But political circles in Patna are clear that it is Lalu who is bringing in the support, and the vote. He is the tallest leader of the Yadavs, regarded as the man who gave them political legitimacy and power. “We could not sit like this and talk to you, if it wasn’t for Lalu.”
There are contrarian opinions on the vote-catching capacity of Nitish. Some say he has no real vote base: “He has a floating vote, the Kurmis represent a small vote, but his popularity is such that it cuts across the caste and class barriers,” said a local journalist. “It is Lalu who is bringing in the votes, he is the force behind this alliance.”
The BJP has selected several Yadav candidates to counter Lalu, and they will be strong opponents of the RJD candidates.
Who is this ‘Vikas’?
Mayukh says, “Our Chief Minister is an idea, not a person. It is the idea of development or vikas, and the people of Bihar understand that.”
Development or vikas is the catchword for this election. It is a word used endlessly not only by party leaders, but also by the common man.Village after village echoes this word. “We don’t care where our vote goes, till we understand that person is willing to give vikas.”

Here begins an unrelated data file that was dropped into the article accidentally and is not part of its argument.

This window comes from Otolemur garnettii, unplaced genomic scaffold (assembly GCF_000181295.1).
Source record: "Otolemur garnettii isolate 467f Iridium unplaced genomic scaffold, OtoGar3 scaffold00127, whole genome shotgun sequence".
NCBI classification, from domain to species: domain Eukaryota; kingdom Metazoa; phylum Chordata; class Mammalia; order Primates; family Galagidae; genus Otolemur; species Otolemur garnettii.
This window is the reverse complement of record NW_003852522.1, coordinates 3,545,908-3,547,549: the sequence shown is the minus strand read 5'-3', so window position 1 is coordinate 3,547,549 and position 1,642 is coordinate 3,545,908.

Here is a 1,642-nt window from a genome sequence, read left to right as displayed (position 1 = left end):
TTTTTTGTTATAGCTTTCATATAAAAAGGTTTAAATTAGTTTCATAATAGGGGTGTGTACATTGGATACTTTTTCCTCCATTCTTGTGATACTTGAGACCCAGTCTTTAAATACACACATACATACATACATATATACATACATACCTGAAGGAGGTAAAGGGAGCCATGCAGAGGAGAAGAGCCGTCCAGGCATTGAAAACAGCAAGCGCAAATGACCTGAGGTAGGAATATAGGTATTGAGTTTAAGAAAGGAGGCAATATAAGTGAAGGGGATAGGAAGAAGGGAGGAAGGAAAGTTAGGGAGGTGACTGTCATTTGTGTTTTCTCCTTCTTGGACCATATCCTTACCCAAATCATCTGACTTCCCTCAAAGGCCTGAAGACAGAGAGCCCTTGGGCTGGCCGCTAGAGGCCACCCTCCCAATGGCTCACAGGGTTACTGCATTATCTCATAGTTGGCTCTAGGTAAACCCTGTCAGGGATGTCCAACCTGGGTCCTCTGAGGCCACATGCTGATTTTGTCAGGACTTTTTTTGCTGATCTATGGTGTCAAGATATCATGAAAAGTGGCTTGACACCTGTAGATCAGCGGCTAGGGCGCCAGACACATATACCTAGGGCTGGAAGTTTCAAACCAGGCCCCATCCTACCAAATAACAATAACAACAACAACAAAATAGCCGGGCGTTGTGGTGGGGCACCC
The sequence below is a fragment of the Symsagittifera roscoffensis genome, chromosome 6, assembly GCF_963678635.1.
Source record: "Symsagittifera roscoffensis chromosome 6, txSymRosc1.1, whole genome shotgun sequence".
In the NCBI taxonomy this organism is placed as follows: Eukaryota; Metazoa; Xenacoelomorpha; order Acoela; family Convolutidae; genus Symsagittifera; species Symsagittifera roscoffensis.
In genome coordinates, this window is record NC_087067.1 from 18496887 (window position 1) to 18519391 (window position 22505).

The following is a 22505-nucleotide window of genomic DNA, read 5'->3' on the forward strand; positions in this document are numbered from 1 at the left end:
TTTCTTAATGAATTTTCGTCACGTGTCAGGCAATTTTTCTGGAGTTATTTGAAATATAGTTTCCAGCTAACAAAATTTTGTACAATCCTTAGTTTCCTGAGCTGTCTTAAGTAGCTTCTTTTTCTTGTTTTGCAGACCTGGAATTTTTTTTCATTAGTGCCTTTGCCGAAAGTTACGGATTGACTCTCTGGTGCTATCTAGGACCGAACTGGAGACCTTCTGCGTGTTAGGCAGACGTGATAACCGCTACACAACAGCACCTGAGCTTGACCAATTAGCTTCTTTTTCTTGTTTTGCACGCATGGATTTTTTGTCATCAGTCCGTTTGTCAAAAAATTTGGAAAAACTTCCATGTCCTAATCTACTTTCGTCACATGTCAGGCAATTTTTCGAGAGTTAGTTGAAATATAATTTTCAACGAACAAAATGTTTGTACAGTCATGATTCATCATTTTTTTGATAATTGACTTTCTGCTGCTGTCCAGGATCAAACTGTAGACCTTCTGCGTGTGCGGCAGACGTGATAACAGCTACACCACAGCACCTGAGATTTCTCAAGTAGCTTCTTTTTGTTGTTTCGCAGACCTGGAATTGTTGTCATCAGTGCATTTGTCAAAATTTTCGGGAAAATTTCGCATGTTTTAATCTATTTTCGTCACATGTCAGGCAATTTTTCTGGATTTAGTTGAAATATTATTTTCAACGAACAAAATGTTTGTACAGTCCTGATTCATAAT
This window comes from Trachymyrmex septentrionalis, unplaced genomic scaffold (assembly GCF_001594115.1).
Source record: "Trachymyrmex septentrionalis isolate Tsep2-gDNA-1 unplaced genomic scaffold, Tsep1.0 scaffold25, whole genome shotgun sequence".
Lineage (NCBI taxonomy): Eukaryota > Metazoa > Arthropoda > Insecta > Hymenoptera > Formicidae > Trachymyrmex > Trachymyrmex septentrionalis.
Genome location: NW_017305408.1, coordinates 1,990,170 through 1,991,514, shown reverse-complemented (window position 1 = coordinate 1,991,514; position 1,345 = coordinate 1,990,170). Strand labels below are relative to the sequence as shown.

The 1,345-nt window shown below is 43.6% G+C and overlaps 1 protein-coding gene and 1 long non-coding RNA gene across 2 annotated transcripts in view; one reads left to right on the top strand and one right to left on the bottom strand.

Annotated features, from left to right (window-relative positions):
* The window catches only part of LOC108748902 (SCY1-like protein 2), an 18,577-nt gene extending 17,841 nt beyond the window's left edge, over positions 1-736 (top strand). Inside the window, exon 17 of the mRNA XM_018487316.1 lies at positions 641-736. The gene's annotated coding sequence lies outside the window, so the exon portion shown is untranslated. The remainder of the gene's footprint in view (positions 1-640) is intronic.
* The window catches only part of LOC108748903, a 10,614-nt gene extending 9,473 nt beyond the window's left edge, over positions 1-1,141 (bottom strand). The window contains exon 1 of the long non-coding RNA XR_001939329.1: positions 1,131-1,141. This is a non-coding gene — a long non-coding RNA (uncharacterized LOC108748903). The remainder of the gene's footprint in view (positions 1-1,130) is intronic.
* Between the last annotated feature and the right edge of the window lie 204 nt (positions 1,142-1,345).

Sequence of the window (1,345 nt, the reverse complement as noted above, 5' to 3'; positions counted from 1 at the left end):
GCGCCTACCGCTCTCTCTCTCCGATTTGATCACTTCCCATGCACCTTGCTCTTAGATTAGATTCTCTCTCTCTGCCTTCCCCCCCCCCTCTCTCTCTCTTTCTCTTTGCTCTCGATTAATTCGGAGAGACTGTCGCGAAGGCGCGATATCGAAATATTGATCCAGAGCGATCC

The idea of governance and development took root in the public imagination after the 2014 general election. “There is an essential difference between those engaged in the market and those who are not, and that affects the vote. Those who deal with the market will move towards the BJP as it is their party, while the rural areas will tell another story,” said Gupta.
It is clear that the BJP is the party of the merchants and traders and it doesn’t matter whether they are Yadavs or Nepalis, as long as they run a business and are connected to business they will support the party. Patna, Kishanganj and Purnea are towns that showed support for Modi in the early days, but it melted as the voting began.
“The Bihar economy is not fully integrated into the national and the global, so the words of Modi, his model, his experience in Gujarat have very little influence on the state,” said an economic analyst in Patna. However, there is a definite fascination with the PM’s charisma, his rhetoric of ‘achhe din’ has not died down in Patna and in areas of Madhuban—a stronghold of Koeris and the Brahmins.